AidSpace Blog

Under the Lime-Green Leisure Suit

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Getting ready to move gives you a chance to pull all those old boxes out from the back corners of your closets.  You know what’s in them – like that box with Uncle Bob’s 1970s lime-green polyester leisure suit – but it’s always good to double check these things.  It’s no different when you’re preparing to move an archival collection.  But first, an historical digression:

At the end of World War II, intelligence teams from the Allies went through Europe and Japan looking for scientific and technical developments that might be of interest.  Besides retrieving equipment (Operation Lusty) and scientists and engineers (Operation Paperclip), Allied teams gathered and microfilmed documents – hundreds of thousands of documents.  Eventually the Air Documents Research Center (ADRC) at Wright Field, Ohio (now part of Wright-Patterson AFB) assembled and indexed 50,000 or so aerospace-related documents as the Captured Air Technical Documents Collection (or CATD) and distributed microfilm copies to a number of research institutions.

Flash forward 20 years, when the technology represented by those documents had become less than state-of-the-art.  The Defense Documentation Center (DDC), which held a copy of the CATD film, realized that not only was there not a lot of call for the material anymore, but a quarter of all the requests they did receive came from the National Air Museum.  After some phone calls, memos, and the like, DDC agreed to transfer their CATD microfilm – lock, stock, and card index – to the Museum.  Museum staff sorted the film into two groups – 5,000 or so rolls covered by the card index (and associated “book-style” indexes) and another 3,000 or so rolls of other stuff, mainly duplicates of the first group.  By the time I started here 20+ years ago, this second group was still in boxes (about 40 cubic feet or 1.3 cubic meters worth) marked as “Duplicate German-Japanese Film.”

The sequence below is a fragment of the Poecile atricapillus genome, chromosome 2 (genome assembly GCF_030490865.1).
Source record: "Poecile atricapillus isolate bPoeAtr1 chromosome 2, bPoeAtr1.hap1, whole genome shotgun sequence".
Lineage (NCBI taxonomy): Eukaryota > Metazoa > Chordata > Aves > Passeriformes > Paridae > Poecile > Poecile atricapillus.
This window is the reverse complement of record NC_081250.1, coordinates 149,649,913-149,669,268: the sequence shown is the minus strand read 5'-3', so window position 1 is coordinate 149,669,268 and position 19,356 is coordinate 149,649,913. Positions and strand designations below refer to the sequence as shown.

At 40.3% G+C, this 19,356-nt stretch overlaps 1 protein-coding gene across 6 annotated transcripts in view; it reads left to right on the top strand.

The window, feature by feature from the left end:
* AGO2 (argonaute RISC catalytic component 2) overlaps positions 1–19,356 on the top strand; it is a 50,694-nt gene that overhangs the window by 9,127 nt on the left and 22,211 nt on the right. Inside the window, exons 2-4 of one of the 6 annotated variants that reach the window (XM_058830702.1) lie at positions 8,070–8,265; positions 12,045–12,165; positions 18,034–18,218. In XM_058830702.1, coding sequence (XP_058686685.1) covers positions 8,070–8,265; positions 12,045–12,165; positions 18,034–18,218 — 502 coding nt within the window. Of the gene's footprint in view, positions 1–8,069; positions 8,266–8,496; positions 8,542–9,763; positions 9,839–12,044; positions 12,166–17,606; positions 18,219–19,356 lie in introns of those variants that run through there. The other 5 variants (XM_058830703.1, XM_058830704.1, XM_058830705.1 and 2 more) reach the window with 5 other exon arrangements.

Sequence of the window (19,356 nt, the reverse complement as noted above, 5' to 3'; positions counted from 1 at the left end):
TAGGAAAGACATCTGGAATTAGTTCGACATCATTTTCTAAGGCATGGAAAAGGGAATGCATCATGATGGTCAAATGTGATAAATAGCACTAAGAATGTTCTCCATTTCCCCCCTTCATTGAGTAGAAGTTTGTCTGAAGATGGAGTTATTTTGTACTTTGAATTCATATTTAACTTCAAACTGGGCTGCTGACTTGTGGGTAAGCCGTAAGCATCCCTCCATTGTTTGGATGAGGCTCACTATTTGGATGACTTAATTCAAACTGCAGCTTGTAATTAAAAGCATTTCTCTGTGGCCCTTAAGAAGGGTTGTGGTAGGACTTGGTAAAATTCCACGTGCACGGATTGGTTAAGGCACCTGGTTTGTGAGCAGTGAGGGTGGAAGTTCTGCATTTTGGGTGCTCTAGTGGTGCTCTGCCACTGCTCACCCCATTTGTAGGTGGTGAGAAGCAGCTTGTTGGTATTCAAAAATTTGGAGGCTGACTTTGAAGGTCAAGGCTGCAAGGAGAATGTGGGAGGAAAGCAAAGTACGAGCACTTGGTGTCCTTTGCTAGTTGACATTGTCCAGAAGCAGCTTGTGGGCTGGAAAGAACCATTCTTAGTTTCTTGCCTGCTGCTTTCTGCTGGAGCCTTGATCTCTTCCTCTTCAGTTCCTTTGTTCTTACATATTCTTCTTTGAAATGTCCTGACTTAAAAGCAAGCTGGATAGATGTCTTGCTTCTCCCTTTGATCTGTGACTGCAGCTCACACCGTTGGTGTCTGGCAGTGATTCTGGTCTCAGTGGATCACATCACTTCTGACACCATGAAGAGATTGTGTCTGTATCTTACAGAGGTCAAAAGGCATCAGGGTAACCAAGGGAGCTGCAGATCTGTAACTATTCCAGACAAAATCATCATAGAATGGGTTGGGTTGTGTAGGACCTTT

Now you may be asking (having done some quick math) why was this duplicate stuff sitting on a shelf for 40 years?  The answer is a combination of lots of other material needing work, limited staff, and priorities.  The CATD microfilm has been research-accessible this whole time.  Although dealing with (and disposing of) the duplicate film would free up 40 cubic feet of space, the consistent decision has been to direct our staff efforts to making other parts of the Museum’s document collections available.

Until now.  Since we are preparing to move to the new wing of the Steven F. Udvar-Hazy Center, we have to deal with it.  Remember that leisure suit?  What if that’s not the only thing Uncle Bob stuck in that box?  Suppose you look underneath and find great-grandpa’s World War I aviator helmet and Great-Aunt Maude’s entry form and time sheet from the first “Powder-Puff” Derby?

microfilm

If you’ve ever wondered what 1,500 rolls of microfilm look like...

So, when we pulled those 3,000 rolls of “duplicate” film what did we find?  Sure enough, there are those poor-quality diazo duplicates of the ADRC film (read “leisure suit”), but that was only about half of the film.  And about half of the rest was good-quality silver duplicates.

And the rest?  If you’re still doing the math, that leaves about 750 rolls.  750 rolls that are not duplicates of anything else in the collection.  That’s on the order of 750,000 pages.  We have a general idea of what’s there: documents filmed by Field Information Agency, Technical (FIAT) teams at various German industrial, administrative, and academic sites (although not a complete set of FIAT film); documents microfilmed by the Technical Liaison at Osigo, Italy; Russian technical journals from 1946-1947; additional rolls of Peenemünde records; even some rolls from the main ADRC series that were thought to be missing or lost.

But there are no listings, no indexes, no way for us to know specifically what is on any of this film.  Yet.  But we know it’s there now, and that’s the first step in making it available.

Aren’t you glad Uncle Bob saved that box?

Paul Silbermann is a Museum Specialist in the Archives Division of the National Air and Space Museum


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